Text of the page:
Leicester were by far the better team for the first quarter of the match. Swansea had a few half-chances, all caused by sloppy Leicester passes, but otherwise seemed only to play the long-ball not very effectively. Leicester should have scored at least another couple. KD-H received the ball behind the Swansea defence on a handful of occasions, with one left-wing low cross to Daka that should have been finished, but Daka managed to steer it wide.
The rest of the first half was fairly dull. As Swansea pressed less, Leicester passed the ball about at the back more, and little of note occurred until Mavididi hit a 20-yarder approaching halftime which was tipped onto the bar by the Swansea keeper. Daka then fired another decent chance over the bar.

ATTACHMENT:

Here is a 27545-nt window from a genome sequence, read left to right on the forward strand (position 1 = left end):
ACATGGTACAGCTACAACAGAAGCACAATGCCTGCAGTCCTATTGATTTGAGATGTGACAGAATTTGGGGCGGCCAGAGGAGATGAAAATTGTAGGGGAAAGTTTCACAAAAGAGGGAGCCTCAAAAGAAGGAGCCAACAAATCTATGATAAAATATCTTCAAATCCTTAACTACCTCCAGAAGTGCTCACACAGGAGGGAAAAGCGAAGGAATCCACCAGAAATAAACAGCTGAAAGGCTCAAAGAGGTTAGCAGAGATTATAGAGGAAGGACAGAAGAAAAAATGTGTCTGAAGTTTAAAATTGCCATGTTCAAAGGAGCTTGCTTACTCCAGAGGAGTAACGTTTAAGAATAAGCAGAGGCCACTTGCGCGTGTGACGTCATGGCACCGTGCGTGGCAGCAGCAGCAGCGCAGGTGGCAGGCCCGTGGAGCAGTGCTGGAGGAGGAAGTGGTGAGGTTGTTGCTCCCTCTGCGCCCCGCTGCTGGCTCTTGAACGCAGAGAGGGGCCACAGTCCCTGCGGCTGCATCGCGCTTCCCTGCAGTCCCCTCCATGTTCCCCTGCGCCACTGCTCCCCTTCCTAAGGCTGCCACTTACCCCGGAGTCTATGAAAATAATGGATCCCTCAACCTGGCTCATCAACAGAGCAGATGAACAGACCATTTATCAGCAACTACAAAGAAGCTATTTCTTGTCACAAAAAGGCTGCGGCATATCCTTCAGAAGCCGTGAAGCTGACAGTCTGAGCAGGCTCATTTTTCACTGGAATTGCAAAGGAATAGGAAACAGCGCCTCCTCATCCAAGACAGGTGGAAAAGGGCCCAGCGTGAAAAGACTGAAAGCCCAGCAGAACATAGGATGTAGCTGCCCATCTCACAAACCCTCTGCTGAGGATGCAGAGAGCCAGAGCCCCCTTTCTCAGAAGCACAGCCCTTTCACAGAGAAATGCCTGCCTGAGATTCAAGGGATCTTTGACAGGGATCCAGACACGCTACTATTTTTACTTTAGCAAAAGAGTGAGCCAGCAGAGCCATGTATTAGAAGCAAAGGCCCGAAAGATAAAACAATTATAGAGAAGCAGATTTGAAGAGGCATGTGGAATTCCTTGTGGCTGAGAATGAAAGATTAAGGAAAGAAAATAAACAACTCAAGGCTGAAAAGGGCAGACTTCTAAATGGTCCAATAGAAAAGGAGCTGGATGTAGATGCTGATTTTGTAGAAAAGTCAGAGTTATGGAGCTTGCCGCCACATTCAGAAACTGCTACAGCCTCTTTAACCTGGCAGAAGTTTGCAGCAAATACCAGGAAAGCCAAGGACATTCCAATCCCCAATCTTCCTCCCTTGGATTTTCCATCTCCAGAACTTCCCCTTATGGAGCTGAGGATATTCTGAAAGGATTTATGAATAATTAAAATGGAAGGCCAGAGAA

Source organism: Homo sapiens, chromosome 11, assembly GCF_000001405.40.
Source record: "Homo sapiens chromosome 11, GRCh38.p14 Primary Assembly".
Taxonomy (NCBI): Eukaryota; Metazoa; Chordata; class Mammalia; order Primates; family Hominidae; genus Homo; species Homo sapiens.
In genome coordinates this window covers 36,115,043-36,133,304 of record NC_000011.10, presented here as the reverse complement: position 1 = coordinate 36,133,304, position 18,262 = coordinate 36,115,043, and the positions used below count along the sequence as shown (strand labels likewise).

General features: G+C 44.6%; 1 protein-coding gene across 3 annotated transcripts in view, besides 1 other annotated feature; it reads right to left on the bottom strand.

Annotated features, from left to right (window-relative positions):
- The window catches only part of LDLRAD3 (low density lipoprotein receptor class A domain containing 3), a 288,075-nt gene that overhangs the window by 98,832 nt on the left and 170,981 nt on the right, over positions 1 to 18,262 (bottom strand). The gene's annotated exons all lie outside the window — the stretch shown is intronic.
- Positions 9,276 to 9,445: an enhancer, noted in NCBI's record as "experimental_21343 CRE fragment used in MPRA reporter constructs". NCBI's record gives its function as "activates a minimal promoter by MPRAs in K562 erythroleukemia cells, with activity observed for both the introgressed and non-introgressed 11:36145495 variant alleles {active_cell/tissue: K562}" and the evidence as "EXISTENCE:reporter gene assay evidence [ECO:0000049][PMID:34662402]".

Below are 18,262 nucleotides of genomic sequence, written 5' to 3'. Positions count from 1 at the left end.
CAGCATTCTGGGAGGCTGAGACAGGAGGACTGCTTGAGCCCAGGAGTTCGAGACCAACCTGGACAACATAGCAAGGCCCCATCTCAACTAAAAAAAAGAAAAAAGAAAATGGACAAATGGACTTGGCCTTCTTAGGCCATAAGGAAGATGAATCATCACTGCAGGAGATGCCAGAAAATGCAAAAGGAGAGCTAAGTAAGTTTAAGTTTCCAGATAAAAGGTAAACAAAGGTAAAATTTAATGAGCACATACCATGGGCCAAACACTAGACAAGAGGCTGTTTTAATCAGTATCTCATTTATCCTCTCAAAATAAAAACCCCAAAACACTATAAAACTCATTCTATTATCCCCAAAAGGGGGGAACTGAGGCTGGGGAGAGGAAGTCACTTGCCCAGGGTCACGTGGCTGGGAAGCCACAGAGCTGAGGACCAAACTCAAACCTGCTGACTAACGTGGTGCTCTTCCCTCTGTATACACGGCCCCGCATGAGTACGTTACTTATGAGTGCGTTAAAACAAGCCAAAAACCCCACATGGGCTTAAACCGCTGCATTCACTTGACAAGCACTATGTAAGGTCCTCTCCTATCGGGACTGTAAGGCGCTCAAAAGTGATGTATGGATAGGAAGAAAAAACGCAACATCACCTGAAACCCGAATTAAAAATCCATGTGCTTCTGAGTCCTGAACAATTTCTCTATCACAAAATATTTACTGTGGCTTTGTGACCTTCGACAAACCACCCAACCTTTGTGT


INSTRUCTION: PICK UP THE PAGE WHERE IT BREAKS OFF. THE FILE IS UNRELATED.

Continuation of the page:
As so often, Leicester should – on chances created – have been out of sight. Instead, Swansea were still in the game … and surely Leicester could not let slip yet another late goal in a game they dominated??
Swansea made one change at half-time. City were unchanged and the home crowd waited to see whether their team would come out all guns blazing, as has happened after a number of restarts this season. But … no. Bar one half-chance for KD-H it was, again, fairly dull stuff.
Yunus replaced Praet in the 54th minute. Praet had been OK, but nothing stood out. Yunus, as is his wont, bombed about at full speed.
On the hour, there was a blast from the past with Kyle Naughton coming on as a sub for Swansea – now aged 35, and many years after his season at Leicester.